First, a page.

Tuesday, April 24, 2012

I saw a message board thread recently in people were wondering why anyone would be dumb enough, lazy enough, to buy self-rising flour, and I thought, well, there's somebody who doesn't make biscuits.

Self-rising flour is flour that has already been mixed with baking powder or other leavening agents - it's not (this was a common misconception on the thread) the same thing as Bisquick or other baking mixes, which are only a step away from cake mix. If it differs at all from what you could prepare at home, it's on the leavening agents used.

But it scales, see.

It's easy to make sixteen biscuits with regular flour and baking powder. It's a lot harder to make three biscuits. And I double dog dare you to get the proportions of baking powder to flour correct when making one biscuit.

With self-rising flour - a batch of which you could make at home to divvy out as needed, though that's more expensive and no better than buying it at the store - here's how you make any number of biscuits:

Put some SR flour in a bowl, enough to make the number of biscuits you want.

Add fat - preferably warm melted animal fat - to the flour, mixing until it clumps up in pieces the size of peas.

Add just enough liquid - preferably buttermilk, but milk or water is fine - to make the dough stick together.

Bake it until it's a biscuit.

No measuring needed - not because it relies on expertise and familiarity, but because what matters is non-mathematical cues like clumping and cohesion.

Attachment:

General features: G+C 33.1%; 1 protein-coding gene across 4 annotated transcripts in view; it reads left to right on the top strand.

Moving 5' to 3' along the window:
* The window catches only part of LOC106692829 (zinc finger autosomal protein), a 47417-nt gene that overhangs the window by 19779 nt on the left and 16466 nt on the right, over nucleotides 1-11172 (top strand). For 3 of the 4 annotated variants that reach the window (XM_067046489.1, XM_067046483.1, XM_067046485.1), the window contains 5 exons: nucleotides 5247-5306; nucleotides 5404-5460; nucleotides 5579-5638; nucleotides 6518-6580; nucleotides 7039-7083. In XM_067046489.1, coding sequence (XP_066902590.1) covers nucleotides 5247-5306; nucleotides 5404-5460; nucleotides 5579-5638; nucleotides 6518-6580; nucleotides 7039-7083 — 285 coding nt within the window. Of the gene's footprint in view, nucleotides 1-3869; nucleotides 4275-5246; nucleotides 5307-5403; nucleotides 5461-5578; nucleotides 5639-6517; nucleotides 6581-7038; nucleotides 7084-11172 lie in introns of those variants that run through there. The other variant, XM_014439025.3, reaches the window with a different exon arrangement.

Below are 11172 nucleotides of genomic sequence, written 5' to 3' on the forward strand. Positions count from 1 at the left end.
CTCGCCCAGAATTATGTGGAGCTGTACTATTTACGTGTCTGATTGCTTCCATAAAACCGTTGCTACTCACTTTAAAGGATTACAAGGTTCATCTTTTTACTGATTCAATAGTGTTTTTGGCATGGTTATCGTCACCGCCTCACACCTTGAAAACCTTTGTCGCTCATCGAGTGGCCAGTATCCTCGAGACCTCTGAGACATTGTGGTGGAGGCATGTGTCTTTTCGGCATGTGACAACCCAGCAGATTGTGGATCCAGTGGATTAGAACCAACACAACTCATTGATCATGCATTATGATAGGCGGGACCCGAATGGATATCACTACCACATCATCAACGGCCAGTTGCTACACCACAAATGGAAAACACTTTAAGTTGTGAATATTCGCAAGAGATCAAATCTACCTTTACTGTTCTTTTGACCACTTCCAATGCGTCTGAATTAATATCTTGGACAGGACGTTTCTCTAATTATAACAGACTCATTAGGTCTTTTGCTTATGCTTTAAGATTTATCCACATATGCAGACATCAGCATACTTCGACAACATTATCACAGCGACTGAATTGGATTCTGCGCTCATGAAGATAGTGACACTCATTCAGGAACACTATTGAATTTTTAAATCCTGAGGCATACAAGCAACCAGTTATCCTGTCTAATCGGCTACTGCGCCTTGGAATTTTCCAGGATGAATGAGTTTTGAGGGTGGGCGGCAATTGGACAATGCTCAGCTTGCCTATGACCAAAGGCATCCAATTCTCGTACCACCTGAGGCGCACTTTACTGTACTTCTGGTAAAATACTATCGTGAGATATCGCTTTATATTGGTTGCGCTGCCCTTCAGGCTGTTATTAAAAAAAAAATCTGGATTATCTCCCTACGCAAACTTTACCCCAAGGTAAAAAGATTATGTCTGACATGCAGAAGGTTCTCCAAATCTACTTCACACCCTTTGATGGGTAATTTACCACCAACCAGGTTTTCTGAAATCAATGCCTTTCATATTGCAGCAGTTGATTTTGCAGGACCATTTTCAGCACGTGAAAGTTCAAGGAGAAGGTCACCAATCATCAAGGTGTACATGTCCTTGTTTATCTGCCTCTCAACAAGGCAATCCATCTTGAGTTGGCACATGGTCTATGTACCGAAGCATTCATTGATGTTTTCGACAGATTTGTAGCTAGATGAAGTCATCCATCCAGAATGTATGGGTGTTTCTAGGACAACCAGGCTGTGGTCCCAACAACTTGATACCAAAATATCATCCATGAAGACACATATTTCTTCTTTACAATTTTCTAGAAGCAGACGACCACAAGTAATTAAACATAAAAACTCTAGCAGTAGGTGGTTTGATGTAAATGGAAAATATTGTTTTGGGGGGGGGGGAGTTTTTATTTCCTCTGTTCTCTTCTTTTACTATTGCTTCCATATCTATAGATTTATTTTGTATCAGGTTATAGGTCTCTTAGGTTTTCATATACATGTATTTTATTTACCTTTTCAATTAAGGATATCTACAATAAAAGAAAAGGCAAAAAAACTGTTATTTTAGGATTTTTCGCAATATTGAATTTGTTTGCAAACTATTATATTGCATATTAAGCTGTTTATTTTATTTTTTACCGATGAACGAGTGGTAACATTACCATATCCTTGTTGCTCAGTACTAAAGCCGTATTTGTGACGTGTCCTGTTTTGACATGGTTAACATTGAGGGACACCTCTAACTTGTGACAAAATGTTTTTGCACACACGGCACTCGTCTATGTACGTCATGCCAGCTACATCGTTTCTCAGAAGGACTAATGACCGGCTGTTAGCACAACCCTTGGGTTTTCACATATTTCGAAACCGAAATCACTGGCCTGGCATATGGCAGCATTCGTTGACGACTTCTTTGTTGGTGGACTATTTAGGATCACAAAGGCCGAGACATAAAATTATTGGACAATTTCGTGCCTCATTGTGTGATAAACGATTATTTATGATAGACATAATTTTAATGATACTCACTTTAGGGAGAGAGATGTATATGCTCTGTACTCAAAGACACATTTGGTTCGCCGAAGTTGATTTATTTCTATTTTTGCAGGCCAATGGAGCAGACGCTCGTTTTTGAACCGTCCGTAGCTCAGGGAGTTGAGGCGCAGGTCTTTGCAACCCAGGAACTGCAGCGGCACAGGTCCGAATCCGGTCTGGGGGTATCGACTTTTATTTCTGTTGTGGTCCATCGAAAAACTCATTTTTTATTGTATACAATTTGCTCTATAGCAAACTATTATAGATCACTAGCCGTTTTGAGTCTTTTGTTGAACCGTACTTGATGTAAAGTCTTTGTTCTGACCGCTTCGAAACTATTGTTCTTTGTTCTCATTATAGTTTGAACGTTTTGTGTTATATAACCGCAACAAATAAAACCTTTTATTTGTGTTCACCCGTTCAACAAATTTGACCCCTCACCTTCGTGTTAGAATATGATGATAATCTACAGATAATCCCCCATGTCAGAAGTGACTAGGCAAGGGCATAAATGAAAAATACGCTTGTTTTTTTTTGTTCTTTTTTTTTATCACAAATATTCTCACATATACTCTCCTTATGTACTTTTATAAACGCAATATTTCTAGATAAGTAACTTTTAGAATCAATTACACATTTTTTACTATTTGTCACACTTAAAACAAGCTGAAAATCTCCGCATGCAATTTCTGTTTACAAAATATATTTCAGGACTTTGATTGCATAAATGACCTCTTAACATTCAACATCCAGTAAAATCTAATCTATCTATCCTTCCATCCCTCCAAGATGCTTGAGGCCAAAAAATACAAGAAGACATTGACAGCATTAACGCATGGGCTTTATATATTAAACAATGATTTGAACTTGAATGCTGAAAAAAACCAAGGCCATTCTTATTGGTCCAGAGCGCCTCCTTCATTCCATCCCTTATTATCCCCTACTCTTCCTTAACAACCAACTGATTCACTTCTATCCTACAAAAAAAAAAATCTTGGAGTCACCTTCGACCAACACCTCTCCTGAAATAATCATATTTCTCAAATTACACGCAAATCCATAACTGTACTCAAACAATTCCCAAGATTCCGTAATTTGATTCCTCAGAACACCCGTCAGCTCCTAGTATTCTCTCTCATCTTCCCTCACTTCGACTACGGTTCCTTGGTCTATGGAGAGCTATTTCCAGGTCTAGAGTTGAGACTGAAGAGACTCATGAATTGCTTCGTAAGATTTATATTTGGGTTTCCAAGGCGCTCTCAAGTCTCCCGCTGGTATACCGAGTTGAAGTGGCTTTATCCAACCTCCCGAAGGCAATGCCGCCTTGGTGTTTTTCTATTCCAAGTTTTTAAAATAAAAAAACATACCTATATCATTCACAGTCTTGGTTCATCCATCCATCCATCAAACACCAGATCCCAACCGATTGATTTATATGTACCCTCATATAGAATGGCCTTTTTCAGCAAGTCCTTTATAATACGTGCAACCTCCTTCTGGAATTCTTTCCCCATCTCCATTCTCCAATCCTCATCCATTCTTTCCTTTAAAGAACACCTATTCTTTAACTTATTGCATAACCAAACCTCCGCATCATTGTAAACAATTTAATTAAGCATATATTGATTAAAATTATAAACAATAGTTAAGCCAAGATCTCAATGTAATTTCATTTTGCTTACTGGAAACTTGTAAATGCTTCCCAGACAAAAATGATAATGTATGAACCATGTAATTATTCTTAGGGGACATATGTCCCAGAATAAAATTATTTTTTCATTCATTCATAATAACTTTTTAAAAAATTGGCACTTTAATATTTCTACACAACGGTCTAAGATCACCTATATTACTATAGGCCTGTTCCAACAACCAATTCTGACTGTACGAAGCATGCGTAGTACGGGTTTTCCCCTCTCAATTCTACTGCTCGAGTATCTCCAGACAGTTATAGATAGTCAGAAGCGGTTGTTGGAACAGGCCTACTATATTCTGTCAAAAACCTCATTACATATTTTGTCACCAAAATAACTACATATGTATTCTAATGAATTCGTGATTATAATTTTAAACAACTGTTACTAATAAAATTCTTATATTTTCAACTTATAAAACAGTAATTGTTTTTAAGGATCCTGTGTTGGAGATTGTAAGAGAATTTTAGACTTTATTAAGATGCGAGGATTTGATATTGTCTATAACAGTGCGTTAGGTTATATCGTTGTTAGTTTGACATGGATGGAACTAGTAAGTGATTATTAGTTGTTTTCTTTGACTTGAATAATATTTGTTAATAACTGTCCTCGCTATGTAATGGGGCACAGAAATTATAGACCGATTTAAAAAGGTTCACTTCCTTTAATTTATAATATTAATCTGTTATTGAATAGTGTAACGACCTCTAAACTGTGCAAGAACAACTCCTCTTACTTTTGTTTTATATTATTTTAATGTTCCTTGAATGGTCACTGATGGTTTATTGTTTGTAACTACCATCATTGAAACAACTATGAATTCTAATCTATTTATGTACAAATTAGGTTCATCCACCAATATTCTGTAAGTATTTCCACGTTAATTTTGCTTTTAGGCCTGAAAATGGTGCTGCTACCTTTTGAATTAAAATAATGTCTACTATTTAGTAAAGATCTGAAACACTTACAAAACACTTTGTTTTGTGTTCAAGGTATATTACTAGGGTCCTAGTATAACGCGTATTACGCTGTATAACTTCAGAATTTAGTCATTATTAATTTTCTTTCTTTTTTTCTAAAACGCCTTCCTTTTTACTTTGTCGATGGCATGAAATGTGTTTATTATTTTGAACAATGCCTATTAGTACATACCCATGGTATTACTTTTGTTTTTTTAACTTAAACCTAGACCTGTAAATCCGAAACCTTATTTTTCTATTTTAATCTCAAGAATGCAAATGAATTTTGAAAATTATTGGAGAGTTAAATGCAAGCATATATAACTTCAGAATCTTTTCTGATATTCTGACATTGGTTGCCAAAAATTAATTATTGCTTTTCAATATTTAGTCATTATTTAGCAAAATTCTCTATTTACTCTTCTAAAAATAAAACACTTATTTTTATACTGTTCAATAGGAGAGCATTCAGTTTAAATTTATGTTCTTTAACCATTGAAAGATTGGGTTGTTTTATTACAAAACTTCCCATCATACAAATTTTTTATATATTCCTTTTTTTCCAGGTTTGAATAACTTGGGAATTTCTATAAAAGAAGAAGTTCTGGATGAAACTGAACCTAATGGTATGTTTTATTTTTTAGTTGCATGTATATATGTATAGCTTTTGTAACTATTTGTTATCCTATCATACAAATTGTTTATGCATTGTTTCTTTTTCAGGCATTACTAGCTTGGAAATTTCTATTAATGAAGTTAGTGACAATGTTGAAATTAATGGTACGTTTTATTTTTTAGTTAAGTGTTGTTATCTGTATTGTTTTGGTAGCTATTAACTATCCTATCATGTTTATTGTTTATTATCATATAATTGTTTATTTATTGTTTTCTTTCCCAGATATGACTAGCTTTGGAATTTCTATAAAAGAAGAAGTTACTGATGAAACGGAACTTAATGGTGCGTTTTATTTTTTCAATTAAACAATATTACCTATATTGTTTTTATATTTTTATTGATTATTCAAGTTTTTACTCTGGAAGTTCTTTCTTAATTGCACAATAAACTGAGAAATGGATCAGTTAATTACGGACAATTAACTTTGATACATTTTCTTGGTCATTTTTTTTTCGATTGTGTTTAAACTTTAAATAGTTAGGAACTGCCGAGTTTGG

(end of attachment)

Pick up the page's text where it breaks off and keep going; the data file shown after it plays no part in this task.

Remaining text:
Anyway. This blog started out with a post on making my own country ham. I've barely blogged about country ham since then!  Why?  Because I haven't seen fresh ham available for sale since, and no one up here sells country ham or really knows what it is.  But I recently bought some ham from Father's Country Hams.  I've bought a number of brands of ham over the years, and this is the mail-order source I most highly recommend.  The pricing is reasonable and transparent, you can get uncooked ham pre-sliced, and the hams are aged a minimum of eight months. Even if you live somewhere where you can get country ham, most of what's in the supermarket is aged less than three months (before going to market, anyway), and most of what's served at Hardee's, Cracker Barrel, etc., is aged less than a month.

It makes a big difference.  What I like best about country ham - other than its meaty texture compared to the squishiness of city ham - is the dry-cured funk, like you get from some bacon and from good dry-cured salami.  At three months it's barely there.

Ham biscuit; pineapple and ham glazed with maple
Breakfast - a ham biscuit (ground country ham added to the aforementioned biscuit process) and ham-and-maple pineapple: roast fresh pineapple chunks tossed with ground country ham at 400 for 15-20 minutes (in other words, put the pan in with the biscuit) and then finish on the stove by adding a little maple syrup and cooking until it glazes the pineapple.

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